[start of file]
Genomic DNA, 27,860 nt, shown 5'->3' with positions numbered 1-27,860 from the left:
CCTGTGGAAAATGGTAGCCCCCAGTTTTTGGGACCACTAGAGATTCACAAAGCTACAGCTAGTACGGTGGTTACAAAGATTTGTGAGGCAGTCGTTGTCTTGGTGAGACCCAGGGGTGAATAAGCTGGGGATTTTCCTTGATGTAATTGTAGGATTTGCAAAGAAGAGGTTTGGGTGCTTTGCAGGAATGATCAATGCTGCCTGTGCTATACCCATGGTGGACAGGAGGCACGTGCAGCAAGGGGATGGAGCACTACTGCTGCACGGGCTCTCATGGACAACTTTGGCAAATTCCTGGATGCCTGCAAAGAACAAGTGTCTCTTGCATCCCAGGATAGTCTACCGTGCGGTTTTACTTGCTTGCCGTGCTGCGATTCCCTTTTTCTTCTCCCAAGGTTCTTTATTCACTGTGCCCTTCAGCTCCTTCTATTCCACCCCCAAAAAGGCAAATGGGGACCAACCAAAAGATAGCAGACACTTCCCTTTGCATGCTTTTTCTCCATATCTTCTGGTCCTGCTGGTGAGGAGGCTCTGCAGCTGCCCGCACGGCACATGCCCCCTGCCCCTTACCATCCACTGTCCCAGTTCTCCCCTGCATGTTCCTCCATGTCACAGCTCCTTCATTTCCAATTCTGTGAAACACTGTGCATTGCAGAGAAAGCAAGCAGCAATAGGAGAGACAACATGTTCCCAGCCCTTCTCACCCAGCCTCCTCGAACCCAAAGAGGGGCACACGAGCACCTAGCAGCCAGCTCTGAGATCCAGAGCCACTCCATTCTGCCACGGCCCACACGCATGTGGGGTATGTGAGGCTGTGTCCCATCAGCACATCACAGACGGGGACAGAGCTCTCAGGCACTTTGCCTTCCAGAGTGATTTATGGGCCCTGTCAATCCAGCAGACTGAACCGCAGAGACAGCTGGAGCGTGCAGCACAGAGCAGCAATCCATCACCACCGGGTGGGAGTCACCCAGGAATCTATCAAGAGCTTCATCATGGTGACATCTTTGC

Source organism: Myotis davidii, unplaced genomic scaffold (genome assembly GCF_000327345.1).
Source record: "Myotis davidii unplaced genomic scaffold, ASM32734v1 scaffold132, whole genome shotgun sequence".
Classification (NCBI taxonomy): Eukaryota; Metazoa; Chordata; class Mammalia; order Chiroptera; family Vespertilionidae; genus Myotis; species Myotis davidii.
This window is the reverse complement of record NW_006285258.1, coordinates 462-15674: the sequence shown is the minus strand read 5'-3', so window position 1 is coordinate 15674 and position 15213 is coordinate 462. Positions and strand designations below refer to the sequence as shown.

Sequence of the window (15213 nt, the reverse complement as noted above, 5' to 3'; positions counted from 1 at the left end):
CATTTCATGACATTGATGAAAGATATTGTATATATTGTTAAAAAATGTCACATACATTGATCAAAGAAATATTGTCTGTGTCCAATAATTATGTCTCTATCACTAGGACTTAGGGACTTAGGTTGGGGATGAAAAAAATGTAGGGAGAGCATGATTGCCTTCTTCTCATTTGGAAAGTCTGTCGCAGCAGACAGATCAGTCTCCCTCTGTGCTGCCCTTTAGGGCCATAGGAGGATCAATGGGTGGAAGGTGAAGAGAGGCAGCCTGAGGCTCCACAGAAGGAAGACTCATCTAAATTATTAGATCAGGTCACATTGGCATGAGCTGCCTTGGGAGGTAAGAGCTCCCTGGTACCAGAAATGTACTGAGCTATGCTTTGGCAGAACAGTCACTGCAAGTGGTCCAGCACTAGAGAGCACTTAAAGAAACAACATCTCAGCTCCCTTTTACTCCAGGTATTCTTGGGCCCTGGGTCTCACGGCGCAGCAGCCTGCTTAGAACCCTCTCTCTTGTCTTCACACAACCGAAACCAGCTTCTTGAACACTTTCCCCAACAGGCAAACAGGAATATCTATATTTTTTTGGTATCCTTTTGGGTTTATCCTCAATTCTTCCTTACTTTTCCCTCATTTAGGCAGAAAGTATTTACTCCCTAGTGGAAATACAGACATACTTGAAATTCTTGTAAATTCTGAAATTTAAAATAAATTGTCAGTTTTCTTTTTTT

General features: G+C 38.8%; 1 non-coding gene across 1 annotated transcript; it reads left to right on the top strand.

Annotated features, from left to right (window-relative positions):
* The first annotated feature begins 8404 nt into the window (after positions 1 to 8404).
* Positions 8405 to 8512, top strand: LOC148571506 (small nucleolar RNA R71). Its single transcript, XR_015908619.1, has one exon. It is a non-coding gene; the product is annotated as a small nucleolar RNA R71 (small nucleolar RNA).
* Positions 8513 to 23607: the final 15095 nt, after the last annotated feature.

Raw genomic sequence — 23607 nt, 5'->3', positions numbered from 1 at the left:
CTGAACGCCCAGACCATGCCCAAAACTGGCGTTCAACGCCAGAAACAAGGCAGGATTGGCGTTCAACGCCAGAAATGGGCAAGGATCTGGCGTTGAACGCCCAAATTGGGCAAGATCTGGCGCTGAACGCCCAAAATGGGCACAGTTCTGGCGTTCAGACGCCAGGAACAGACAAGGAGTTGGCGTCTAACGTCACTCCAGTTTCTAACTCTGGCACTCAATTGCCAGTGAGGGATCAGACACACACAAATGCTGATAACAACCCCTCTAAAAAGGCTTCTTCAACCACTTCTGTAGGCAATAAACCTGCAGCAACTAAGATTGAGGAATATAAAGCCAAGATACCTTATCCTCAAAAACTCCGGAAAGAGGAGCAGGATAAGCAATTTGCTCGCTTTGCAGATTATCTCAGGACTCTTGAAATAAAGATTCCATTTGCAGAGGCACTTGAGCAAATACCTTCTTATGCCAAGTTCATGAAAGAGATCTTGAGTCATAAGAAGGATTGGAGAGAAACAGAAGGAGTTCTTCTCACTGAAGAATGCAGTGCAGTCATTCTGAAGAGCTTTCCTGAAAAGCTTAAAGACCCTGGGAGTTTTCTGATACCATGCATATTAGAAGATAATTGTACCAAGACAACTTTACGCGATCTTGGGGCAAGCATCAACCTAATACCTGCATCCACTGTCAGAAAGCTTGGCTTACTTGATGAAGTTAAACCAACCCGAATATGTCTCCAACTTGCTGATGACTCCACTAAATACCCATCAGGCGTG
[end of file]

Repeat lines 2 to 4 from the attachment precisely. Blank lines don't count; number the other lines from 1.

CCTGTGGAAAATGGTAGCCCCCAGTTTTTGGGACCACTAGAGATTCACAAAGCTACAGCTAGTACGGTGGTTACAAAGATTTGTGAGGCAGTCGTTGTCTTGGTGAGACCCAGGGGTGAATAAGCTGGGGATTTTCCTTGATGTAATTGTAGGATTTGCAAAGAAGAGGTTTGGGTGCTTTGCAGGAATGATCAATGCTGCCTGTGCTATACCCATGGTGGACAGGAGGCACGTGCAGCAAGGGGATGGAGCACTACTGCTGCACGGGCTCTCATGGACAACTTTGGCAAATTCCTGGATGCCTGCAAAGAACAAGTGTCTCTTGCATCCCAGGATAGTCTACCGTGCGGTTTTACTTGCTTGCCGTGCTGCGATTCCCTTTTTCTTCTCCCAAGGTTCTTTATTCACTGTGCCCTTCAGCTCCTTCTATTCCACCCCCAAAAAGGCAAATGGGGACCAACCAAAAGATAGCAGACACTTCCCTTTGCATGCTTTTTCTCCATATCTTCTGGTCCTGCTGGTGAGGAGGCTCTGCAGCTGCCCGCACGGCACATGCCCCCTGCCCCTTACCATCCACTGTCCCAGTTCTCCCCTGCATGTTCCTCCATGTCACAGCTCCTTCATTTCCAATTCTGTGAAACACTGTGCATTGCAGAGAAAGCAAGCAGCAATAGGAGAGACAACATGTTCCCAGCCCTTCTCACCCAGCCTCCTCGAACCCAAAGAGGGGCACACGAGCACCTAGCAGCCAGCTCTGAGATCCAGAGCCACTCCATTCTGCCACGGCCCACACGCATGTGGGGTATGTGAGGCTGTGTCCCATCAGCACATCACAGACGGGGACAGAGCTCTCAGGCACTTTGCCTTCCAGAGTGATTTATGGGCCCTGTCAATCCAGCAGACTGAACCGCAGAGACAGCTGGAGCGTGCAGCACAGAGCAGCAATCCATCACCACCGGGTGGGAGTCACCCAGGAATCTATCAAGAGCTTCATCATGGTGACATCTTTGC

Source organism: Myotis davidii, unplaced genomic scaffold (genome assembly GCF_000327345.1).
Source record: "Myotis davidii unplaced genomic scaffold, ASM32734v1 scaffold132, whole genome shotgun sequence".